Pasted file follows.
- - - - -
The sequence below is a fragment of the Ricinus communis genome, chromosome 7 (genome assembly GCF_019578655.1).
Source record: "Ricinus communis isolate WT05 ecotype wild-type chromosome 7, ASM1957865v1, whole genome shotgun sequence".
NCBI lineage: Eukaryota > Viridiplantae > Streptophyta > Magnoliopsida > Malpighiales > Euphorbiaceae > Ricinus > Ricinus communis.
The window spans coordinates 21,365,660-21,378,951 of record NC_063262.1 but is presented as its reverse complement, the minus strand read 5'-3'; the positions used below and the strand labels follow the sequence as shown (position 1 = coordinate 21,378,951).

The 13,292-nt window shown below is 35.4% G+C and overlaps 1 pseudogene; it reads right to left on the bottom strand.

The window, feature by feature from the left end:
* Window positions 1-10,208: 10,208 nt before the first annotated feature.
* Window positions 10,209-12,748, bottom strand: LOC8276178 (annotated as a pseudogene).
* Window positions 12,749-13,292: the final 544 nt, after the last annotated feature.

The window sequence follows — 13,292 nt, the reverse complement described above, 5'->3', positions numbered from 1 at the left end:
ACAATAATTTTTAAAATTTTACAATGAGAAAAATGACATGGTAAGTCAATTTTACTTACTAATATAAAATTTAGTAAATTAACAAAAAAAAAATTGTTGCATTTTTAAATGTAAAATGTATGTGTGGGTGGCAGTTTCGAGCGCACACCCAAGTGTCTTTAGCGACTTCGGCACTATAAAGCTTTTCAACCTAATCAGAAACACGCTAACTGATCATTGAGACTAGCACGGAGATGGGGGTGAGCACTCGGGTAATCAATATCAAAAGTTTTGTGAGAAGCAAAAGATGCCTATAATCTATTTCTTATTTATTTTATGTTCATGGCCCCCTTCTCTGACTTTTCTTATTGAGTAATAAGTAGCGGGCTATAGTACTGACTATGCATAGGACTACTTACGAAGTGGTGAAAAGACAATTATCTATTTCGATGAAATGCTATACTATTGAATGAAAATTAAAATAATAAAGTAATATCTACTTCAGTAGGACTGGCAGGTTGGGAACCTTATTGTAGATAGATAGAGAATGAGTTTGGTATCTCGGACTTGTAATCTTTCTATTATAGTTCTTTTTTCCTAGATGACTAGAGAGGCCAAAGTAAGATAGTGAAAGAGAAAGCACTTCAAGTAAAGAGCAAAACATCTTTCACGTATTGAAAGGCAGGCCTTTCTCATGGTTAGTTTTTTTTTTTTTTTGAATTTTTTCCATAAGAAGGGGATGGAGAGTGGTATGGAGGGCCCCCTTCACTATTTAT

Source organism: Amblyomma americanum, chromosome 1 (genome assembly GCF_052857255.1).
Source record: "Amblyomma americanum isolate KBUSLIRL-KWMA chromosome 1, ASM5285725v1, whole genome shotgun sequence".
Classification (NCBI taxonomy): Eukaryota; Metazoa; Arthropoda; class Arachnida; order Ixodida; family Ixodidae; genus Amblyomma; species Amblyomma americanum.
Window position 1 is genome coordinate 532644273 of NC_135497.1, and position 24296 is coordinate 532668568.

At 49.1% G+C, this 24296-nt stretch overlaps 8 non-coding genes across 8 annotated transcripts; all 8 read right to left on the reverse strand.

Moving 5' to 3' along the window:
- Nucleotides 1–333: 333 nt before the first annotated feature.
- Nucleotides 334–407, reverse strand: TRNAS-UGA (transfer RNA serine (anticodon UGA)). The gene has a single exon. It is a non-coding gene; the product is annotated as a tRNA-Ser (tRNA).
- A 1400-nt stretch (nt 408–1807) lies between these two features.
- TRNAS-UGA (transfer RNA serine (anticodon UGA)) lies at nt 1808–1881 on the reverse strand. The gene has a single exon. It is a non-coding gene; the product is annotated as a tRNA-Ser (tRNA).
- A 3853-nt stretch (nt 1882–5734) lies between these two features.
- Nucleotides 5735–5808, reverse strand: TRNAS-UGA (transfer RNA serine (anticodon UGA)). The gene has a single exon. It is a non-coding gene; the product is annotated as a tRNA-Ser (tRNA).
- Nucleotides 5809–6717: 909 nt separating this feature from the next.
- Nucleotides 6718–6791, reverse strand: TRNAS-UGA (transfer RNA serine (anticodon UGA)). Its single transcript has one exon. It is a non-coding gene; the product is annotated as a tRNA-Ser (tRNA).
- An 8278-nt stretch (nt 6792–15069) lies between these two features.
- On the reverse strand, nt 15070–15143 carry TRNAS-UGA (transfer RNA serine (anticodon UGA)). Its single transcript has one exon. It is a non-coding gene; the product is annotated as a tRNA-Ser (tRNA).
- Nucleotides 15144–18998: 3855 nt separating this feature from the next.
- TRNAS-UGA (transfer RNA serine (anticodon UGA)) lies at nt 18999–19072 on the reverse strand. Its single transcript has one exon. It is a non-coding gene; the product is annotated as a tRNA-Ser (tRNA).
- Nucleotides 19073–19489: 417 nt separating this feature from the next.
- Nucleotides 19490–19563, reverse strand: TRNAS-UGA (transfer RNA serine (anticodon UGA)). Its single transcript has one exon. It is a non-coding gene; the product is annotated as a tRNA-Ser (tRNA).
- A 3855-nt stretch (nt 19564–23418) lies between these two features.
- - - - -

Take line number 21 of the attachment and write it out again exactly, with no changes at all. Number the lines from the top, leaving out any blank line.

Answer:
- TRNAS-UGA (transfer RNA serine (anticodon UGA)) lies at nt 1808–1881 on the reverse strand. The gene has a single exon. It is a non-coding gene; the product is annotated as a tRNA-Ser (tRNA).